St. Louis Art Capsules

Jessica Baran encapsulates the St. Louis art scene

Newly Reviewed
Critical Mass Creative Stimulus 2011 The four local artists who received the Regional Arts Commission's 2010 Critical Mass Creative Stimulus grant — Emily Hemeyer, Sarah Paulsen, Alex Petrowsky and Lyndsey Scott — here display recent work reflective of their practices and their shared commitment to community activism. Hemeyer displays a series of wooden boxes you peek inside to see a retrospective survey of artifacts from her past performances and community interventions, projects that run the gamut from a mobile gallery (in a minivan) to musical ensembles and workshops. Paulsen displays an animated video projected on a toy-town set that is in fact a stripped-down version of Kirkwood's city hall. The imagery references the tragic 2008 city hall shootings, while the soundtrack features the artist's interviews with her mother, who reflects on her Mayberry-esque hopes for the ostensibly idyllic suburban enclave. Petrowsky exhibits two series of masterfully executed prints, one dedicated to a mobile "green" office cubicle — a miniature workspace transportable by bike — and one of incidental lawn ornaments (a Pabst can, a billowing plastic bag reading "Thank You") that betray what the artist terms the "socio-cultural peculiarities of their grounds people." Both series are executed with a quasi-anthropological objectivity and savvy slickness whose retro aesthetic roots them (ironically) in 1950s-era American optimism. Scott's work is the most installation-driven: paintings, notebooks, collages, found artifacts — seemingly anything the artist could feasibly collect and adhere to a gallery wall — blossom in exuberant profusion. Arcing between composite images of stereotypical suburbia and utopian-activist vignettes, the vision is deeply community driven, railing at societal failings and advocating grassroots solutions. The show's cumulative impact follows you right out of the gallery, impelling you to seek active, ameliorative involvement. Through September 4 at the Regional Arts Commission, 6128 Delmar Boulevard; 314-863-5811 or Hours: 9 a.m.-5 p.m. Mon.-Fri., noon-5 p.m. Sat.-Sun.

Featured Review: Sea of Hot Pink Buffalo Local artist Nanette Boileau has created a three-part video installation dedicated to that durable symbol of American westward expansion, the American buffalo — and tinted it pink. On one screen a series of still images renders in close-up detail the familiar narrative of buffalo-as-icon. An adjacent video contains footage from an annual roundup at Custer State Park in South Dakota, where herds of bison are branded, vaccinated and readied for market: a jarring and noisy process in which the enormous animals are funneled down canals and squeeze chutes. In a silent counterpoint to the clanking metal, huffing buffalo and shouting wranglers, a text authored by Boileau hangs on the gallery wall, illuminated by a spotlight. The written piece focuses on a single specimen that seems to embody the "female spirit" of Native American myth. In Boileau's evocative reflection, a more complicated symbolic bison emerges — less driven by the muscular brutishness of Manifest Destiny and imbued instead with maternal beauty and dignity. A bison diva, really, one that's worthy of as much hot pink as she can tolerate. The final, most visually arresting video is a diaphanous pink-hued sea of buffalo grazing on a plain. As the creatures move, the horizon line undulates like waves. It's an odd vision — limned in the natural world but at the same time phosphorescently toxic — and one that successfully re-envisions a familiar trope and invests it with fresh and unexpected consequence. Through August 28 at Los Caminos, 2649 Cherokee Street; Hours: by appointment.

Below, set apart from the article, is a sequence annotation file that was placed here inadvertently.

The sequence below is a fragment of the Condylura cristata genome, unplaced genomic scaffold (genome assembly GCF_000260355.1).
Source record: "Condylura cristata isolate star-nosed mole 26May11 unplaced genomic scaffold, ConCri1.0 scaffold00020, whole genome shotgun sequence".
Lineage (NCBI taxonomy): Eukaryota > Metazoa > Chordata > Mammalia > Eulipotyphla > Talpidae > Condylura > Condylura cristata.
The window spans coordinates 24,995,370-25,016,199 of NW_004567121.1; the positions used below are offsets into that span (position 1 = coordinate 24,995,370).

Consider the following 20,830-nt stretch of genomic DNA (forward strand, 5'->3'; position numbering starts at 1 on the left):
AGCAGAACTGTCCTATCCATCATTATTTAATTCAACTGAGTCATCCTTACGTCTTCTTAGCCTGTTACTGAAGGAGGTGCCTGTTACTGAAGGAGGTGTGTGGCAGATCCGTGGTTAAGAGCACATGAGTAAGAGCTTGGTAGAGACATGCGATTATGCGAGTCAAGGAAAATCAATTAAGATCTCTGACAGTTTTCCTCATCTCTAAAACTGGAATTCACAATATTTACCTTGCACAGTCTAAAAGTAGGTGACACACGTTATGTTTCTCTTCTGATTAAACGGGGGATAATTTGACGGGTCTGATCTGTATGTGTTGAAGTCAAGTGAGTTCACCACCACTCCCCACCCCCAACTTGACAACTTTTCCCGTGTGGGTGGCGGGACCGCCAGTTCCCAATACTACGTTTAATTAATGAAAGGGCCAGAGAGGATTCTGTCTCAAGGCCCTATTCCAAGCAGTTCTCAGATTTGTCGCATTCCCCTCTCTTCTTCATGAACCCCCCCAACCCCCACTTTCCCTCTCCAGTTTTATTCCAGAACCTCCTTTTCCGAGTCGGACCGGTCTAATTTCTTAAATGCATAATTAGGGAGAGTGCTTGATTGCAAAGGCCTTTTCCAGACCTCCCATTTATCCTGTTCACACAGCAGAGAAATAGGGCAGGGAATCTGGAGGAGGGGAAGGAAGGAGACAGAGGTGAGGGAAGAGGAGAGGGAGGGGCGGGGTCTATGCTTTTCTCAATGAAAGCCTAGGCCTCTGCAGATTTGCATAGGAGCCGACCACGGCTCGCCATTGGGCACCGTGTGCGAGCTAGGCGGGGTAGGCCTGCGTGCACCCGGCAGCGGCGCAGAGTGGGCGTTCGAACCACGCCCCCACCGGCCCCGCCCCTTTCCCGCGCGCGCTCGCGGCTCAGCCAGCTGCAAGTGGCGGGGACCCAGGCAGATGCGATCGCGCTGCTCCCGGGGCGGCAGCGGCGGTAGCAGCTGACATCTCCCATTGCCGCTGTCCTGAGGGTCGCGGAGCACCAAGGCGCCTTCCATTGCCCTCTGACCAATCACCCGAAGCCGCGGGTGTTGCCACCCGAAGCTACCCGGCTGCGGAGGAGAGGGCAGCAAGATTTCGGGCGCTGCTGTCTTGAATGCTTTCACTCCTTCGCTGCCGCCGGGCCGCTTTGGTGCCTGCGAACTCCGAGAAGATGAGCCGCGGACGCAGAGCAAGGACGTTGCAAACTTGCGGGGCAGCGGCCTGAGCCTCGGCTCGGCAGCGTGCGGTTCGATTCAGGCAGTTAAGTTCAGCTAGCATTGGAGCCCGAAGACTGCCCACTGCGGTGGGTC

Gabriel Dawe
Gabriel Dawe

The Lonely Rainbow Few artists have as distinct and unswerving a gift for recorded sincerity as St. Louis-based Peter Pranschke. He's easily identified by his draftsmanship: drawings influenced by classic comic books in which he portrays himself in seemingly infinite configurations of all-too-human compromise. But Pranschke's not limited to drawings; he has produced pieces out of spliced Bible pages, found erasers, dental floss, tree branches, Band-Aids and, in this case, sleeping bags and old books — all of which manage to embody the sensitivity and personality of the artist. As the exhibit's title suggests, an air of semisweet melancholy pervades. First comes a comic strip in which Pranschke recounts his initial ambition to have every piece in the show match the dark-green hue of the Sheldon gallery's carpet, his failure to have done so and his and apologetic caveat that these works are a departure from his usual self-portraits — these, he states, are fragmentary narratives drawn from life but shattered so as to become unrecognizable. The disarming intro likewise detonates any straightforward approach to "reading" the exhibit. Thereafter unfolds a half-blindly optimistic, half-doomed series of scenes rendered on green grid paper in colored pencil. A workday lunch break, the checkout lane in an art-supply store, an office cubicle, a sidewalk gathering of smokers outside a gallery opening — all banal on the surface but truncated in key areas to suggest that, sadly, everything is not quite right. Interspersed between the drawings are needle-point images stitched into swaths of old dishtowels or napkins and simply titled Sleeping Bag. An enormous green sleeping bag with smoke rings stitched in bisects the exhibit like a hinge — or perhaps the big sleep made wryly manifest. Through September 10 at the Sheldon Art Galleries, 3648 Washington Boulevard; 314-533-9900 or Hours: noon-8 p.m. Tue., noon-5 p.m. Wed.-Fri., 10 a.m.-2 p.m. Sat.

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